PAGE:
Sunday, June 24, 2012

Stilling Fear

Stilling Fear
Mk. 4:35-41[1]
I think it’s safe to say that most of us have some experience with fear.  We all have some kind of situation or thought that can instill a feeling of fear in us.  As for me, I have a mild fear of heights.  When I was a Seminary student, one of my jobs as a part-time security guard was to check two towers—each about 30 to 40 stories tall.  And a tower check started by going up on the roof and making sure it was secure!  I’m also a bit uncomfortable around snakes.  I guess that puts me in company with Indiana Jones!  And, as I have mentioned before, I have some mild anxiety being alone in a dark place. 
These are fairly common kinds of fears.  Many of us have other fears in common.  Some of us fear the future because of all the changes that have happened or are happening in our lives.  Some of us fear losing our health, and being dependent on others to take care of us.  Some of us fear being unable to support ourselves financially.  Especially in these troubled economic times.  Some of us fear losing a loved one, and the loneliness that would entail for us.  And some of us fear the ultimate unknown, death.
In our Gospel lesson for today, I’m somewhat intrigued that Jesus asked the question, “Why are you afraid?”  Some of his disciples were seasoned fishermen, who knew the Sea of Galilee well and the dangers of a storm.  Despite their best efforts at keeping the boat afloat, it was beginning to sink!  We don’t know how far they were from land, but in Mark’s version of the story, swimming for shore apparently wasn’t an option.  Even the experienced fishermen knew that their chances of surviving in open water under those conditions were not good.
So Jesus’ question strikes me.  It makes me think that perhaps he wasn’t just asking the obvious question.  In the follow-up, he asks, “Have you still no faith?”  It seems to me that the question Jesus is really asking is about their faith.  One of the main themes throughout the Gospels is that, despite all that they witnessed Jesus do and say, despite all that they discovered him to be, over and over his disciples lacked faith.[2]  It strikes me as ironic that the very ones who were closest to him struggled just like everybody else to trust in him when they were confronted with something that they didn’t understand, or that instilled fear in them.  Over and over, they seemed all too willing to abandon their faith.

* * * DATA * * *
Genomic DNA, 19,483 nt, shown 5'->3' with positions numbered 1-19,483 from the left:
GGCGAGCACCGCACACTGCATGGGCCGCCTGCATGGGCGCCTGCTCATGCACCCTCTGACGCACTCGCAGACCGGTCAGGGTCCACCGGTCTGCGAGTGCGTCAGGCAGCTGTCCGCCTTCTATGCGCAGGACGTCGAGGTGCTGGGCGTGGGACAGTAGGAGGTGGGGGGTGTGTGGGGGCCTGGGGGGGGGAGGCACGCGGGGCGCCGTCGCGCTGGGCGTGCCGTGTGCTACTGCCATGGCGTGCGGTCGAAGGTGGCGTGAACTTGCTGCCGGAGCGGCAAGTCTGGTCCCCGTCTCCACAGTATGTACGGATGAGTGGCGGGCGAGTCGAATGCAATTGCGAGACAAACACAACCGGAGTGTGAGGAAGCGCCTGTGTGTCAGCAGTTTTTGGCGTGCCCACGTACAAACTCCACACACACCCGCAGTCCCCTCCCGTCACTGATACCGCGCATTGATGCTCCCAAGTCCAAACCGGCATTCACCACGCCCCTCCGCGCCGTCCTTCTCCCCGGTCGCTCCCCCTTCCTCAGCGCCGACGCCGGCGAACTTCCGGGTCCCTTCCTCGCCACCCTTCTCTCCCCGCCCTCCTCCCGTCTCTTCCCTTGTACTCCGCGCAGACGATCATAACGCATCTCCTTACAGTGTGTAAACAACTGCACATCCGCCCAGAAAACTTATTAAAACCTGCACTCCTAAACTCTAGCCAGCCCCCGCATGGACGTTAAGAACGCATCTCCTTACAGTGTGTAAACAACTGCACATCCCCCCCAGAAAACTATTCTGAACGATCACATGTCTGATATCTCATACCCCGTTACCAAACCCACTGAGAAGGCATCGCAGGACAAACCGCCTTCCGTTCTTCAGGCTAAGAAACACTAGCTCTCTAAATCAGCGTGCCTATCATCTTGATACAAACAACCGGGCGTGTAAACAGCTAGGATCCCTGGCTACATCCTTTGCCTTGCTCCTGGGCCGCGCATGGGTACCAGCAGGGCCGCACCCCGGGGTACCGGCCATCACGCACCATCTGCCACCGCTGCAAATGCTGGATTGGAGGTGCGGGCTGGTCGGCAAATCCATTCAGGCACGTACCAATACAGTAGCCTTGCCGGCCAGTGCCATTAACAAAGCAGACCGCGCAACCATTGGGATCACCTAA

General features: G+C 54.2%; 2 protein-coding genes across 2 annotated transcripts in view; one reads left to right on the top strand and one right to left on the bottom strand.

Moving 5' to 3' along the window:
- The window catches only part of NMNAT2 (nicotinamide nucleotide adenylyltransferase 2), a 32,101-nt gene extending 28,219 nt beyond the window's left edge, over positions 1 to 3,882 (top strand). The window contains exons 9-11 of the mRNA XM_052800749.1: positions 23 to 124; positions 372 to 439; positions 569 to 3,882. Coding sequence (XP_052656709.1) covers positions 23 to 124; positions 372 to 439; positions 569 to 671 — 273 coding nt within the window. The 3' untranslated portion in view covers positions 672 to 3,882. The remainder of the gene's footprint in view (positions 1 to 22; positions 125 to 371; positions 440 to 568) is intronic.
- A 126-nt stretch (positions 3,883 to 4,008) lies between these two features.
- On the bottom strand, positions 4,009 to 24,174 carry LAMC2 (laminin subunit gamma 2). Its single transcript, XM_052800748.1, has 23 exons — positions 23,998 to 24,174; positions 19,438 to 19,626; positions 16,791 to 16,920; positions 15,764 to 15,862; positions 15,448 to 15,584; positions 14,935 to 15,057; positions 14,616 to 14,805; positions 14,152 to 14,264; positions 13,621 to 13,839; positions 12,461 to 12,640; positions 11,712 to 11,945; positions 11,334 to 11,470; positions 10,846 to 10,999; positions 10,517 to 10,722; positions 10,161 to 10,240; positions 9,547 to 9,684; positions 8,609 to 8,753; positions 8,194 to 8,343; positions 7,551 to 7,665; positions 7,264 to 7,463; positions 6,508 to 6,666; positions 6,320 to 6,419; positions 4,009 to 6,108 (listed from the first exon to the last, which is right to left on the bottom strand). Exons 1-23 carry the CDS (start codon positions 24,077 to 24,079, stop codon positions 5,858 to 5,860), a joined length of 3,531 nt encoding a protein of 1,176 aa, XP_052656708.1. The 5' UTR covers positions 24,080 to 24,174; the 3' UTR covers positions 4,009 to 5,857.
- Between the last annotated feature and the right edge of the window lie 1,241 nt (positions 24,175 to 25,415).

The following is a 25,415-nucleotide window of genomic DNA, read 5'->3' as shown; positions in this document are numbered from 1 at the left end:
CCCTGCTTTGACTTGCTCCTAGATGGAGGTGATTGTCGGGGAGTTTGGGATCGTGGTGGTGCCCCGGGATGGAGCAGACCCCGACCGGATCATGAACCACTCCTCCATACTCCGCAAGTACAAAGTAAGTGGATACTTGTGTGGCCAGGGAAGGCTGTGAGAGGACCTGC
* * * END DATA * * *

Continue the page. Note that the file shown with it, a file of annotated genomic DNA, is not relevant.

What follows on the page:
I think the questions Jesus asked of his disciples are worth asking of ourselves.  Why are we afraid?  Again, I don’t think that necessarily applies to the obvious situations of our lives.  There are some things that are simply frightening, and it is only human for us to respond to them with fear.  But it’s one thing for us to feel fear, and it’s another thing for us to live in fear.  Too often, we don’t just feel fear, we turn it into something that occupies our whole lives.[3]  We don’t just feel fear, we let it move in and take up residence.  We don’t just experience fear, we turn it into a giant, category-five storm that sends us running for cover and cowering in bunkers. 
Part of the problem with fear is what it does to us when we give it that much power over our lives.  We cling to whatever it is we fear losing—we hold on for dear life!  What we desperately fear to lose, we will sometimes do anything to keep.  In the process we try to control what we cannot control, we try to cling to what we cannot hold, and we can become incredibly selfish, childish, and even angry and bitter when things don’t go the way we hoped they would.[4] I think Jesus’ question addresses our tendency to obsess about the things we fear to the extent that fear controls our lives.  It addresses the problem of what fear does to us when we give it that much power over us.